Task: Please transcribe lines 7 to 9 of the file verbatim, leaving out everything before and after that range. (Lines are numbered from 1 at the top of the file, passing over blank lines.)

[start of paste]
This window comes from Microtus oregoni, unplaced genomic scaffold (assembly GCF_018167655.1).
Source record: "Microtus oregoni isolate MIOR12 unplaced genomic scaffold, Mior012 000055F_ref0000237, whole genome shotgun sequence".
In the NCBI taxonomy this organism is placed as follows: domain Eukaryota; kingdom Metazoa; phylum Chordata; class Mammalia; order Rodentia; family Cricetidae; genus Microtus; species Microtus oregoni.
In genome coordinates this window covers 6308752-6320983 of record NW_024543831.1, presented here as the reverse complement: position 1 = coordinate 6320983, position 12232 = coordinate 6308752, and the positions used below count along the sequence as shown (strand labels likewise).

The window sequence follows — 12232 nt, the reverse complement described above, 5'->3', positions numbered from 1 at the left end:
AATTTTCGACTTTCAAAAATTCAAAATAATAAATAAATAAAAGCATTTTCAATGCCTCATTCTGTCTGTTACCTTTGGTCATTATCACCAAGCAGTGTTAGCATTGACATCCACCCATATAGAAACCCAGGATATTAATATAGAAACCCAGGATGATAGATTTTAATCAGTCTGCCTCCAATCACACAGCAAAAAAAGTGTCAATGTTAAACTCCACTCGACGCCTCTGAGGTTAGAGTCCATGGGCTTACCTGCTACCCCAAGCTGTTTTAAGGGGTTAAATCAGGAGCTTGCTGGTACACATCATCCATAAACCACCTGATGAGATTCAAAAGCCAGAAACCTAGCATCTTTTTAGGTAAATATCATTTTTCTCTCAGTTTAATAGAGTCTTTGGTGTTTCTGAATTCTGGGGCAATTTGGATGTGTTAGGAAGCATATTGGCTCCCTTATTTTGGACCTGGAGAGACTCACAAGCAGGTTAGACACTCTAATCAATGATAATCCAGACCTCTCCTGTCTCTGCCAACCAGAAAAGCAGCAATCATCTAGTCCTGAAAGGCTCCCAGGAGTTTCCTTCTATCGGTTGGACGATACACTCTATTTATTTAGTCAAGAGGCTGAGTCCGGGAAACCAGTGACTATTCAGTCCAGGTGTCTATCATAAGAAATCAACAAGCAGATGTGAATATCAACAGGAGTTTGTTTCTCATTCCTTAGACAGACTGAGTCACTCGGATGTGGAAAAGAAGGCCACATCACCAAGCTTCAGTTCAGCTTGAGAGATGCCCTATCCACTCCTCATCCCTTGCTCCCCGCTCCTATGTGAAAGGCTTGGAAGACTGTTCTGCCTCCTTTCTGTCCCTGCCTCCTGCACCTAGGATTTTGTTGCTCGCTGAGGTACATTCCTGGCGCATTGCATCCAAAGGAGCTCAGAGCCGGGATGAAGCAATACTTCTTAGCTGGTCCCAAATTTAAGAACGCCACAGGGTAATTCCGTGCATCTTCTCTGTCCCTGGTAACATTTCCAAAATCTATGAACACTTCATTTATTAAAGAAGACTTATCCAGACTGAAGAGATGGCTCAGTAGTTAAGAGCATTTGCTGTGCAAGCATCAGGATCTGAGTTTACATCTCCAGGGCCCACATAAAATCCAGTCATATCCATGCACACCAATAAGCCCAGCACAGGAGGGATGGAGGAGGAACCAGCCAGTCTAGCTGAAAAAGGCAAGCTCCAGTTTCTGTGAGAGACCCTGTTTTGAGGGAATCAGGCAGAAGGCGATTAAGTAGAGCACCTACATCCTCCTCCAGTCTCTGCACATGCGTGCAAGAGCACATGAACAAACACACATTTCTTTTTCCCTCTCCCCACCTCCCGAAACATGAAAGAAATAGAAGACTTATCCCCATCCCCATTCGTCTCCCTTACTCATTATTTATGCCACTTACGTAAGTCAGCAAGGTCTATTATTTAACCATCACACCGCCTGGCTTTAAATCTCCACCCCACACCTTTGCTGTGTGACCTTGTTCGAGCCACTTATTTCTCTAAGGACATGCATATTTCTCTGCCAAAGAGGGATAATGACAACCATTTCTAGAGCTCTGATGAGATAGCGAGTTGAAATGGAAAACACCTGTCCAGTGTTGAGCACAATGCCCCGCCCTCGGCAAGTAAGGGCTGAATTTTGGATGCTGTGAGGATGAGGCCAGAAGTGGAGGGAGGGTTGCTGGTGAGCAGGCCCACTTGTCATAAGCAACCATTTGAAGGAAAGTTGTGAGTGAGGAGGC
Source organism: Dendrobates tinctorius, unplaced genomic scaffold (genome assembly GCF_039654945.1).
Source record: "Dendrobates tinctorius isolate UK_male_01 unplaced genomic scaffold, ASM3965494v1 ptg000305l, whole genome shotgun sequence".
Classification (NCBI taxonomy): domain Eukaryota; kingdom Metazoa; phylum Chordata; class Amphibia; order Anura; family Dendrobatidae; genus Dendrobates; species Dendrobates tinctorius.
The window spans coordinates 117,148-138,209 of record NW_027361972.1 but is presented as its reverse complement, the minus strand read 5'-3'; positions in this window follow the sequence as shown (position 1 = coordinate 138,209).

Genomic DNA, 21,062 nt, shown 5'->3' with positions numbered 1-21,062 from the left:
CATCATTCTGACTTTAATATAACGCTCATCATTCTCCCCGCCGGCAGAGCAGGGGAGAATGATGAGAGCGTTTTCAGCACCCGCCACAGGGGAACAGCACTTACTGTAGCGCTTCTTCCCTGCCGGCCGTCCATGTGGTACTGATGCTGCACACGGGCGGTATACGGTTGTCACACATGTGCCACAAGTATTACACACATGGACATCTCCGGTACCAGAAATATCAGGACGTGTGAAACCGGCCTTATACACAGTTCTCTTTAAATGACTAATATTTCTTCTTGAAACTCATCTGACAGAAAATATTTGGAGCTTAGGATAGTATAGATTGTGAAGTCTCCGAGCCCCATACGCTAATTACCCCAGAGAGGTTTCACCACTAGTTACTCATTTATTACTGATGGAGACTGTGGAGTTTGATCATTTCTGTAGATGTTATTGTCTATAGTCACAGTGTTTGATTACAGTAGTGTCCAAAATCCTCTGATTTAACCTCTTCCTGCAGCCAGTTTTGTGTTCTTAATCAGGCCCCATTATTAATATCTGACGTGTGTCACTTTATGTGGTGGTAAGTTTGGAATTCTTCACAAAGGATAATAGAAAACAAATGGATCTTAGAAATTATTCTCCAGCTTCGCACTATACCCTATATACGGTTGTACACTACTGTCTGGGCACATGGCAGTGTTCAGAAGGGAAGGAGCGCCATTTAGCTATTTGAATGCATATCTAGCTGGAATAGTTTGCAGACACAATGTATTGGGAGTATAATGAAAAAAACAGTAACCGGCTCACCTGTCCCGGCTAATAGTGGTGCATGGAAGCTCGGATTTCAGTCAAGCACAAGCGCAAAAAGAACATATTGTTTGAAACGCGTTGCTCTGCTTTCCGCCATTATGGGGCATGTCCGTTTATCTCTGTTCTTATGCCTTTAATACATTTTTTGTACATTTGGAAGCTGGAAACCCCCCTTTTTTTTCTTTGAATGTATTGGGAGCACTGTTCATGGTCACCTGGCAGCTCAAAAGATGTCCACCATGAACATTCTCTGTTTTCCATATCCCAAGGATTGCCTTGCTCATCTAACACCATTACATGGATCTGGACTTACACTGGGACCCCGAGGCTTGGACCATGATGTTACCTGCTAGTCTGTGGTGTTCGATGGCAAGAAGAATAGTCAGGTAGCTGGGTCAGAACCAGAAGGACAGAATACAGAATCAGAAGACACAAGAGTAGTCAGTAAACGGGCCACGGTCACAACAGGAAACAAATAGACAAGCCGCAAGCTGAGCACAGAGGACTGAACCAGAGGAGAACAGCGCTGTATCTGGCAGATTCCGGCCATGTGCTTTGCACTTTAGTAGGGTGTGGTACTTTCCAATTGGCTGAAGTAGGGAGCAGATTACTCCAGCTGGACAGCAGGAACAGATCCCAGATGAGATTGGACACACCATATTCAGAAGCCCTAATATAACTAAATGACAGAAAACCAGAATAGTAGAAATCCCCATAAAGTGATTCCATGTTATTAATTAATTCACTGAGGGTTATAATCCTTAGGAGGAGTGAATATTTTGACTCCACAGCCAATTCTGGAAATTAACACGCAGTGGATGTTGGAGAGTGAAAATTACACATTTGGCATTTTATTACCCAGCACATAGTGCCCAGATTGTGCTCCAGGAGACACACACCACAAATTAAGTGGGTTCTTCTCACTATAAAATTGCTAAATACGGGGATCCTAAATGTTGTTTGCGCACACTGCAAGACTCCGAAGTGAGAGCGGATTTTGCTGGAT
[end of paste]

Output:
Source organism: Dendrobates tinctorius, unplaced genomic scaffold (genome assembly GCF_039654945.1).
Source record: "Dendrobates tinctorius isolate UK_male_01 unplaced genomic scaffold, ASM3965494v1 ptg000305l, whole genome shotgun sequence".
Classification (NCBI taxonomy): domain Eukaryota; kingdom Metazoa; phylum Chordata; class Amphibia; order Anura; family Dendrobatidae; genus Dendrobates; species Dendrobates tinctorius.